Corbett wants greater opportunity for local ‘ballers’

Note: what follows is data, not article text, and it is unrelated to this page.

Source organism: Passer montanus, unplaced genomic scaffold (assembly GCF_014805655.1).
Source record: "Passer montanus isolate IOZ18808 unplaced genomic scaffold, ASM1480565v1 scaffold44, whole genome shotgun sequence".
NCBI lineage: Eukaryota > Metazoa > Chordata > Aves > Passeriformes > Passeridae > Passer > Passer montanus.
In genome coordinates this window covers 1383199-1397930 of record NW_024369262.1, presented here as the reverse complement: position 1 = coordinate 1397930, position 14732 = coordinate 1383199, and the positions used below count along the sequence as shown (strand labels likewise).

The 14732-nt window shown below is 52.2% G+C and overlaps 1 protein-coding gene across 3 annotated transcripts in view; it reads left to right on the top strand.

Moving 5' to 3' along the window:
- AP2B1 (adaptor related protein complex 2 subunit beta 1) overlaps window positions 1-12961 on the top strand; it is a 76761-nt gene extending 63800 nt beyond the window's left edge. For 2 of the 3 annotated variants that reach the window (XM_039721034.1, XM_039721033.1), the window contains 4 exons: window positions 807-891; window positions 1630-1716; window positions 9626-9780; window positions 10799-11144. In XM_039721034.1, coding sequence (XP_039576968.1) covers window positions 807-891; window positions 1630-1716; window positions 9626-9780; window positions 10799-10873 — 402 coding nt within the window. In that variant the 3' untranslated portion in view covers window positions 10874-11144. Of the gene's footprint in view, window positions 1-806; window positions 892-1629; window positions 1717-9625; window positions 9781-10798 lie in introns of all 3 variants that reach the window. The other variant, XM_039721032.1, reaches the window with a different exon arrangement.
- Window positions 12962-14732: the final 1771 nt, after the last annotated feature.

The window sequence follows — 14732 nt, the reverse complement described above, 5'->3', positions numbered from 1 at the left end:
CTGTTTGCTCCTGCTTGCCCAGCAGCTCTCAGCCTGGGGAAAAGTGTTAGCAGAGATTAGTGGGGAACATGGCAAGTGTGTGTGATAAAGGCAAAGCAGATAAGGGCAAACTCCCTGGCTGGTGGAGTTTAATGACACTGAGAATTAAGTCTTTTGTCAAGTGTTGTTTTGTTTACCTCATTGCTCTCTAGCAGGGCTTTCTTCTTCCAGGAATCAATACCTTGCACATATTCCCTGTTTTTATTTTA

first_imgFormer Jamaica national football captain, the legendary and versatile Anthony ‘Badas’ Corbett, has a burning passion for the development of Jamaica’s football and has longed to play a role in the advancement of the sport locally. Recently, the former local idol has been afforded such an opportunity to make his contribution when newly appointed national Under-20 coaches, Craig Butler and Ricardo Gardner, invited him to share his experience and knowledge with the team. Cargill, who captained the national team for six years and led the country to the Caribbean Cup in 1991 and their third-place Gold Cup finish in 1993 before retiring shortly afterwards, is presently the Under-15 coach of Miramar United Elite FC in Fort Lauderdale, Miami, and one of his greatest desires is to see young Jamaican footballers make the transition from national youth teams into the senior side. However, he believes lack of exposure, experience and quality facilities locally will continue to hamper the progress of young local talent and the sport’s development in general. “Jamaica’s football has made a big jump because we qualified for World Cup. My only concern is, after the World Cup what did we achieve?” he queried. “Normally, you should have a facility, because FIFA allocates money anytime a team goes to the World Cup. But the national programme doesn’t have a facility and that is a setback. That (facilities) is where the game is going now, you need facilities to grow,” he told The Gleaner. “They (Butler and Gardner) have reached out to me and it’s nice, even if it is just in a small capacity. To know you are respected by your fellow players who want you around is a good feeling. The beauty is (Craig) Butler and (Ricardo) Gardner are in charge of the Under-20s and they invited me to just to be around the team and give voluntary support and (share) the little experience I have. “I will support the programme because they need sponsors, and I am willing to support them 200 per cent, just so they can give the youths experience,” he reasoned. Corbett also wants to assist the senior team one day and he is hoping this is just the start of his reconnection with local football and the national football programme. “I don’t really push myself up. But I don’t have to be a coach around a national programme. Any capacity, anything I can do to help; that’s why I am here, to help Butler and Gardner and anything that they need that we can do,” he concluded. However, of greater concern is the transition of our junior national players into the senior team. Corbett said there is too much focus on overseas-born players representing Jamaica, when all the talent we need is right here. “In Jamaican football, if you play Under-17, by time you reach Under-20 they throw you away, and it’s not that those players aren’t good, but you need a ladder. Where is the feeder tree, why not invest in the youth level? “But they don’t invest in the Under-17s, the Under-20s and Under-23s, and that is sad really because exposure is what gives you experience. “The senior team plays a lot of friendlies all over the world, but the young kids play local club, so where is the exposure and experience going to come from? So, that is lacking as they do not want to invest the money,” Corbett bemoaned. “At nine years and 10 years, we were the best in the world,” he recalled. “(Winston) Chung-Fah proved that years ago when there was the Miami Classics and we won that every year, nine- to 12-year-olds. But after 12 (years), nothing, and I realise Jamaica doesn’t invest in kids. Nobody wants to wait, everyone wants to plant a seed and reap tomorrow, but we will never go anywhere like that. “The US team invests about US$6-7 million in their youths and our investment is worth about 50,000, still we match strides with them. So just give them a little more opportunity and expose them and they can do it,” he continued. With regard to his involvement, Corbett, who lives in Miami, is looking to contribute in any shape or form and to any of the other programmes. But he is also looking to learn as much as he can from two of the country’s most successful local talents to make it professionally overseas. MUTUAL RESPECT LOCAL TALENTlast_img read more